Palm oil is a really good example of this because it is found in a lot of products we consume, especially crackers and cookies. When we consume these products, demand for the ingredients, including palm oil, increases. Increased demand for palm oil increases the demand for more oil palms, which are grown mostly in Indonesia and Malaysia. To grow more oil palms, tropical rainforests in this country must be cut down and the land burned to prepare it for the new trees. As of now, more than 170,000 km2 (105,633.1 mi2 ) have been lost to oil palm plantations in Borneo (1) (the island that houses Indonesia and Malaysia), which is just under half of Borneo’s total area. Destroying the native rain forest kills or drives out native fauna, encouraging species vulnerability or endangerment. And most oil palm plantations aren’t being farmed sustainably, causing soil to be depleted of nutrients.
There is a human side to the palm oil problem too. The continual burning of forest releases CO2 into the atmosphere, which contributes to climate change. Higher demand for palm oil increases its price, making it difficult for poorer people around the world to buy it for cooking. And Malaysia’s government, at least, is replacing local leaders with timber company associates in a bid to take land from indigenous peoples.(2)
What we consume – our greed – fuels environmental and human injustices.
I’m not perfect; far from it, in fact. But I see what we are doing to this world and have to wonder how people who believe in God and that He created this world can participate in greed and injustice, especially those of us who call ourselves Christians. After all, Jesus told us to store up our treasures in heaven, not on earth (Matthew 6:19-20) and when we are the victims of an injustice, Jesus said we are to forgive “seventy-seven times” (Matthew 18:22). Jesus calls the meek, those who hunger and thirst for righteousness, the merciful, the pure of heart, and the peacemakers blessed, and I think He wants us to be transformed to have these qualities, that we might reverse injustice in this world.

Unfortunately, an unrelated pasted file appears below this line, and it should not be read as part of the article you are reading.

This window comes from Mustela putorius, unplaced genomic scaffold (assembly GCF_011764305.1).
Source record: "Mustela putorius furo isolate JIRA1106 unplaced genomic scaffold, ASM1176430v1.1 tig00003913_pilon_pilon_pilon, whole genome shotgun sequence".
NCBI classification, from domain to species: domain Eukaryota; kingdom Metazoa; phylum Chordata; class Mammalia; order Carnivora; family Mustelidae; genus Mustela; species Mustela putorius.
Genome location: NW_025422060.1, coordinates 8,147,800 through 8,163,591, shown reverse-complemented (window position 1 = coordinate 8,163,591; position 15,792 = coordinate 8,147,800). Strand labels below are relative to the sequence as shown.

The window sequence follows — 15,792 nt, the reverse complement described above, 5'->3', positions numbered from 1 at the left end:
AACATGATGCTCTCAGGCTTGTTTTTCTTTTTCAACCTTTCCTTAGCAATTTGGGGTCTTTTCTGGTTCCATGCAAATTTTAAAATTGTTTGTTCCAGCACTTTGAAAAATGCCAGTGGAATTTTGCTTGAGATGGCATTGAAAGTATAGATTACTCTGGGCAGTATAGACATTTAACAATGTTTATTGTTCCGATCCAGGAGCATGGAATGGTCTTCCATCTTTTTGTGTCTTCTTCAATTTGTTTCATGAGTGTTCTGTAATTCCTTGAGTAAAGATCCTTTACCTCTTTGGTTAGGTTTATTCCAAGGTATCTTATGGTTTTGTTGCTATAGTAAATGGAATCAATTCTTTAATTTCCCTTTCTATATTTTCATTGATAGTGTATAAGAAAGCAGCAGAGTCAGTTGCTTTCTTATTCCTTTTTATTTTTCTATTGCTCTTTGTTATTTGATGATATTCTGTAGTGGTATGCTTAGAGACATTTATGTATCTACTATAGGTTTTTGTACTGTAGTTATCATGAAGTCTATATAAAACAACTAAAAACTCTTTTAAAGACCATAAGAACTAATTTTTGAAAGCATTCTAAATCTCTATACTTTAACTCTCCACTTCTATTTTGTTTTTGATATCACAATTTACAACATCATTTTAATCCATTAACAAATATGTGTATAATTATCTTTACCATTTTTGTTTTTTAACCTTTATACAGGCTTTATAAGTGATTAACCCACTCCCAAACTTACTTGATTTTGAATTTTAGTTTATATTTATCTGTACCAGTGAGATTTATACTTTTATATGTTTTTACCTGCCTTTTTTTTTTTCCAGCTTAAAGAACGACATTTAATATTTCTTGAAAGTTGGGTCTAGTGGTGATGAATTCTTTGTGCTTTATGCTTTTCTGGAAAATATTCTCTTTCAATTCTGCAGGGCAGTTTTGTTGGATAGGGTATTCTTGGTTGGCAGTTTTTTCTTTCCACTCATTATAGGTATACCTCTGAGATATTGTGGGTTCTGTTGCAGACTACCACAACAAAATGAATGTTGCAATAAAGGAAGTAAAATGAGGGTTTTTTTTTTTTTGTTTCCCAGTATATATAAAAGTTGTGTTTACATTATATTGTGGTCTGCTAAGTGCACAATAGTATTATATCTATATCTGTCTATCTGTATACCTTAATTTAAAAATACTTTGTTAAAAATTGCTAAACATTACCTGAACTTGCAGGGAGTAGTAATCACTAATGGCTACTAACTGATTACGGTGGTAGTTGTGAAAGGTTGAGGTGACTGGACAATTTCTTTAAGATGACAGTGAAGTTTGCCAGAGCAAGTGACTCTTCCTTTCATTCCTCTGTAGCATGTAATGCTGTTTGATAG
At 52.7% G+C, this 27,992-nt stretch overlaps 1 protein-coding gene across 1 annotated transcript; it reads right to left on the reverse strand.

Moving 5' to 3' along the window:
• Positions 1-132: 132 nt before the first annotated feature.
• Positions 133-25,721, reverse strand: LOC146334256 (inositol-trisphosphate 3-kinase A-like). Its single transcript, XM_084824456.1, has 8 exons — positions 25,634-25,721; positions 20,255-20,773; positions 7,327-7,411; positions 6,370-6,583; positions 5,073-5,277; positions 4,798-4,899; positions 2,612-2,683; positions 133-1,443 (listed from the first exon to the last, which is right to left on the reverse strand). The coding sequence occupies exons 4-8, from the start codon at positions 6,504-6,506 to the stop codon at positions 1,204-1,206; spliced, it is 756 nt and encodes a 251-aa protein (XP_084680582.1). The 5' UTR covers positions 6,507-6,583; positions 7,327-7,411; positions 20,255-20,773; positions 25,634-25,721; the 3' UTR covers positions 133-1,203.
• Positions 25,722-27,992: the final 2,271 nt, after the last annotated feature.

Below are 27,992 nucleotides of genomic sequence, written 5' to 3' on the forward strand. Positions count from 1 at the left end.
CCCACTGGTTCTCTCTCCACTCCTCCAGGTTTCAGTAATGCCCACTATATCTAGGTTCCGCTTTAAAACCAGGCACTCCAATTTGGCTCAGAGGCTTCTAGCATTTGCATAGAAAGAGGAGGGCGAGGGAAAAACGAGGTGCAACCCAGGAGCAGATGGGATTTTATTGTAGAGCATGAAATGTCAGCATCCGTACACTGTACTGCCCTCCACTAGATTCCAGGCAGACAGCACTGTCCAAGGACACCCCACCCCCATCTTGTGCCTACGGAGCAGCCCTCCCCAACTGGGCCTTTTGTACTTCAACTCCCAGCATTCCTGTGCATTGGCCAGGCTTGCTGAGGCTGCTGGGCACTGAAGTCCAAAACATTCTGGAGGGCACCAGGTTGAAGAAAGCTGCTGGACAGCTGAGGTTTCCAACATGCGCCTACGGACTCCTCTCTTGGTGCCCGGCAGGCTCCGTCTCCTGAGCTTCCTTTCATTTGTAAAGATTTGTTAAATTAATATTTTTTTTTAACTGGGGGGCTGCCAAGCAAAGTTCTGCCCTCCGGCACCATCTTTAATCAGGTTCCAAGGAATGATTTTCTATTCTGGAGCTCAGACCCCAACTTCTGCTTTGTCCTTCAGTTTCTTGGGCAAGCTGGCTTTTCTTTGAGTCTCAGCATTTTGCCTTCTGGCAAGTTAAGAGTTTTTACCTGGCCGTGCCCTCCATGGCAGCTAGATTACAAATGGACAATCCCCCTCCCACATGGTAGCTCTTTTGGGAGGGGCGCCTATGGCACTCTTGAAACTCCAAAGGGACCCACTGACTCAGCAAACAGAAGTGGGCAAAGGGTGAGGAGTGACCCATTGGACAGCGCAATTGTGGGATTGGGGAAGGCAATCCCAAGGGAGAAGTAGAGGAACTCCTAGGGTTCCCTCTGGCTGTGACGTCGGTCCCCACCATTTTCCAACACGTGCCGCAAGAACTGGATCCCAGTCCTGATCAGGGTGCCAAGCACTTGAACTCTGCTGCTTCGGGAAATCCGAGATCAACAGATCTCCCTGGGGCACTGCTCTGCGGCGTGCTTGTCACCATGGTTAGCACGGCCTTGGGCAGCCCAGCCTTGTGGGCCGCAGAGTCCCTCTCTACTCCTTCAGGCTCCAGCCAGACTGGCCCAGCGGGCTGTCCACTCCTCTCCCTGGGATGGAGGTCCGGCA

And in focusing on environmental injustice, Frome says, “Focus on principle, rather than personality. In environmental journalism you are likely to upset somebody, but writing in one sense is outreach to adversaries, recognizing that people who disagree are not evil” (Frome 101). And this is why I’m not perfect: I don’t think of those who disagree with me as evil, but I do tend to think of them as lazy, stupid, insensitive, and lacking compassion and love.
Refocusing takes transformation. I need to be transformed so that I might love others and see them as children of God, but I also need to be transformed so that my own greedy impulses and drive to do injustice to others can be replaced with compassion, forgiveness, and love.
1. Little, Jane Braxton. “Regrowing Borneo, Tree by Tree.” Scientific American Earth 3.0. Vol. 18, num. 5, 2008: 66.
2. Mok, Kimberly. “Logging, Palm oil, and Human Rights in Borneo.” Treehugger.com.